Here you find an extremely rare wood amulet in the form of a Naos. Top cornice has a row of uraei cobras above the portal and the three other sides show the god Khonsu; the ancient Egyptian moon-god, here depicted as a falcon wearing the moon-disk on his head.
Most published amulets of this rare type are made of faience and not wood, as this type. This amulet dates to the 3rd Intermediate Period, 21th-22th Dynasty , circa 1085-713 B.C. and measures 1 inch in height. Condition: loop damaged as shown.
The word naos (Greek for temple) was the innermost chamber of a sanctuary in a Greek temple (in Latin called cella). In ancient Egypt, the naos was a small shrine and it eventually came to be represented as an Egyptian hieroglyph as well. Naos amulets such as this one here are incredibly rare.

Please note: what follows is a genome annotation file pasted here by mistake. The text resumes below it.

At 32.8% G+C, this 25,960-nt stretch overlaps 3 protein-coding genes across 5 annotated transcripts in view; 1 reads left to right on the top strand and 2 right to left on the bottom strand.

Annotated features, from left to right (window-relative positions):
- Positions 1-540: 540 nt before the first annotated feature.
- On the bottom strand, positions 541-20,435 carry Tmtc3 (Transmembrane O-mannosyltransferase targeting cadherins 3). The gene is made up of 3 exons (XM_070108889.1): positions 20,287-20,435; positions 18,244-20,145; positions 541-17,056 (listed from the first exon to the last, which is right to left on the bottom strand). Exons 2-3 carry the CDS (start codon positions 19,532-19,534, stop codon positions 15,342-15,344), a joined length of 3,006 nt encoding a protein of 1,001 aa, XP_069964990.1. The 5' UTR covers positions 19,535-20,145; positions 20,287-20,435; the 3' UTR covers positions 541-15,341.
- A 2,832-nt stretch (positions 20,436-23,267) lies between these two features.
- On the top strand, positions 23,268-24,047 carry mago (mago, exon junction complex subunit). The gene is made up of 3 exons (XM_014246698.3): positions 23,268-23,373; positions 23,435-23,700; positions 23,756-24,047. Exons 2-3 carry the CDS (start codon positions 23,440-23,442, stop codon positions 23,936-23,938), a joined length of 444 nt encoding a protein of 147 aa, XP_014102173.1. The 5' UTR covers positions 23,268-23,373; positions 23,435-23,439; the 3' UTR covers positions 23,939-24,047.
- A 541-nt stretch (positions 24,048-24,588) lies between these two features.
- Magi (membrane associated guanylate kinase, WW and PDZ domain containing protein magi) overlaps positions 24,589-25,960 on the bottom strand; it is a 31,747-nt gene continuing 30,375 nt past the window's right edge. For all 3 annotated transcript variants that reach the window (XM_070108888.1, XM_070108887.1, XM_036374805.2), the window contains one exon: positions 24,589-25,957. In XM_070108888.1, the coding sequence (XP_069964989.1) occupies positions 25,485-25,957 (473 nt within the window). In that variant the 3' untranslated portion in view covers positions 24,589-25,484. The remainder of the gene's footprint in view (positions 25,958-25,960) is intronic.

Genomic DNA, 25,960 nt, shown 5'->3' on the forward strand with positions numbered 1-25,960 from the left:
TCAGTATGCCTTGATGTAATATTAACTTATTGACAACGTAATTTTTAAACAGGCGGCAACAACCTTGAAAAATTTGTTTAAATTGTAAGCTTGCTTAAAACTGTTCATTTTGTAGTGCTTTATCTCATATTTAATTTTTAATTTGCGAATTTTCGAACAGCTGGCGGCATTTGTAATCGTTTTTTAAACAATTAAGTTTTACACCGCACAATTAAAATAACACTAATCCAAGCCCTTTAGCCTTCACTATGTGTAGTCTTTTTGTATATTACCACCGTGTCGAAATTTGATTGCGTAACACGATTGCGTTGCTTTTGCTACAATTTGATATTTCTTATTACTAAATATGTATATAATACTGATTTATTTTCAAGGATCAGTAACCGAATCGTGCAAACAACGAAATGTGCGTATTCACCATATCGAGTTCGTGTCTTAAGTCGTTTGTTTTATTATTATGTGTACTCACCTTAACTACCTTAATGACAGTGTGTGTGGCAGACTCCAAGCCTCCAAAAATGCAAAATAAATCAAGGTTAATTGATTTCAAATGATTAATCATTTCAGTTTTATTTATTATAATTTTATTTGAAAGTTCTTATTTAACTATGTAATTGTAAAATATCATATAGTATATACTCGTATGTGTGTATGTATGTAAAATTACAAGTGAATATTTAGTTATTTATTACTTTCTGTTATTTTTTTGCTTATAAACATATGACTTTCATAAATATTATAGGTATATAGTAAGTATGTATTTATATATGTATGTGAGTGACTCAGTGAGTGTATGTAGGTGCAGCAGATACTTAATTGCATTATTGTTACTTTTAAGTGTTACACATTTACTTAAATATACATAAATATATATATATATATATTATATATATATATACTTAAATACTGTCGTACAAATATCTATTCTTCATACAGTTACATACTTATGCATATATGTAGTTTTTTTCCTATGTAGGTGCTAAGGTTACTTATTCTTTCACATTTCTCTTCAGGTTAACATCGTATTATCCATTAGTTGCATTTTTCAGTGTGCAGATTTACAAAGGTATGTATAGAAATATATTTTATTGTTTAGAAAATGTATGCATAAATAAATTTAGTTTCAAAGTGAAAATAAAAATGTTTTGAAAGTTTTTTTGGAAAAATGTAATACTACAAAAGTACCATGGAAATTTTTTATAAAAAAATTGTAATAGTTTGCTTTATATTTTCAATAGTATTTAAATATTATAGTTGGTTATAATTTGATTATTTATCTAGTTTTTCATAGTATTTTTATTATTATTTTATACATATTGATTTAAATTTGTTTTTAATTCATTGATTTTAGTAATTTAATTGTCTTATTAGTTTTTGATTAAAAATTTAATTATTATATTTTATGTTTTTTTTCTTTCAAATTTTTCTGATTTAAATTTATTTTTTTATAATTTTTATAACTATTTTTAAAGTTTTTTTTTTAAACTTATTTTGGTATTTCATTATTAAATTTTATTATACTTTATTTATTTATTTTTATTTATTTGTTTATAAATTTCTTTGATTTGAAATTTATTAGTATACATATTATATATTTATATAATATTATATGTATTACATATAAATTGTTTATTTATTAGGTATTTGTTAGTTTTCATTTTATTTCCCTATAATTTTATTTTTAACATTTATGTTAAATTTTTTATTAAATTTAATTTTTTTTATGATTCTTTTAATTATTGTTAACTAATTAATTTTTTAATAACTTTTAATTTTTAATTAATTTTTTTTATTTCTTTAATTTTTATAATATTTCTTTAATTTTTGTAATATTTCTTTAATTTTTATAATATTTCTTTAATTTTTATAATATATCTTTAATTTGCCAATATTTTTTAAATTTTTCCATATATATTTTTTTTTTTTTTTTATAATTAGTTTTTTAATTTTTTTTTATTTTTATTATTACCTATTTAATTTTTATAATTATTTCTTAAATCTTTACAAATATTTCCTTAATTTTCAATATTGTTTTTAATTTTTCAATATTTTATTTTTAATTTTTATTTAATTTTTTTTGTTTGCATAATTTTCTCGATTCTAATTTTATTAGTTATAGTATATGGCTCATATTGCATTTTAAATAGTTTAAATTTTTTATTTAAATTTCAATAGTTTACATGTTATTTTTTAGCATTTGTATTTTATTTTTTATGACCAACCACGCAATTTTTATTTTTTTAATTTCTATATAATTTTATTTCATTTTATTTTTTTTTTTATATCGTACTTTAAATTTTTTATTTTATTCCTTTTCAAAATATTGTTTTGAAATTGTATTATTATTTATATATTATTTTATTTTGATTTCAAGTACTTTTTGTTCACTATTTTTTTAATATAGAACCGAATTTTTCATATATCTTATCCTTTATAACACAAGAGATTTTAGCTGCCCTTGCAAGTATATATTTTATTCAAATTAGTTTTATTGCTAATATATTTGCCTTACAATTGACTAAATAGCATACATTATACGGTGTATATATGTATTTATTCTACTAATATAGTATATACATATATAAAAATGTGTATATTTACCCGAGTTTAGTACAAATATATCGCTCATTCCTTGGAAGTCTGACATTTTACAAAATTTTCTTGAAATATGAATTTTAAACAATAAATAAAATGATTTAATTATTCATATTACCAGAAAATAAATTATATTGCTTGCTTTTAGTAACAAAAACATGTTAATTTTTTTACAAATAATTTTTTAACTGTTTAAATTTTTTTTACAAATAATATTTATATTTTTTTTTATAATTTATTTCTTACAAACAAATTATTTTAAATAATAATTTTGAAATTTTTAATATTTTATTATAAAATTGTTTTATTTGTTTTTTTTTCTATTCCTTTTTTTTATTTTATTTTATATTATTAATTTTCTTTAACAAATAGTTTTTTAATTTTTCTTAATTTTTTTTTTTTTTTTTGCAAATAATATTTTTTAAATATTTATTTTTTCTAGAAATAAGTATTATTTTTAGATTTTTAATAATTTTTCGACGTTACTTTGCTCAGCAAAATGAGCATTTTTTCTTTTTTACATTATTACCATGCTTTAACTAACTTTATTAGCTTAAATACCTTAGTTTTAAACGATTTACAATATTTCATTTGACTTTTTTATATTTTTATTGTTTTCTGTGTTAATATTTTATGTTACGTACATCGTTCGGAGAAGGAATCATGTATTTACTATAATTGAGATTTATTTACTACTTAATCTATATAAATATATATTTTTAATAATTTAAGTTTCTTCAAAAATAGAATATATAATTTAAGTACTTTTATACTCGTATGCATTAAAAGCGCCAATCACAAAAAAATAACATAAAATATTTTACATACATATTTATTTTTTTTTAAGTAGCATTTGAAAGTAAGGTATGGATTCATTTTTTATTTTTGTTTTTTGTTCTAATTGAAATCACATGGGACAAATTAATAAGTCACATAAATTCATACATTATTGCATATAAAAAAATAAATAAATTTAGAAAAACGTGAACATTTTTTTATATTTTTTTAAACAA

Provenance: Gustave Jequier (1868-1946)
Ex. Billy Jamieson (1954-2011)
Authenticated by Gayle Gibson, "Egyptologist", Royal Ontario Museum.
Comparable pieces see: "Amulets of Ancient Egypt" Carol Andrews, Page 15
See; The Metropolitan Museum of Art; Amulet under accession number:1984.177
For a related example also see: Temple, Tomb, and Dwelling: Egyptian Antiquities from the Harer Family Trust Collection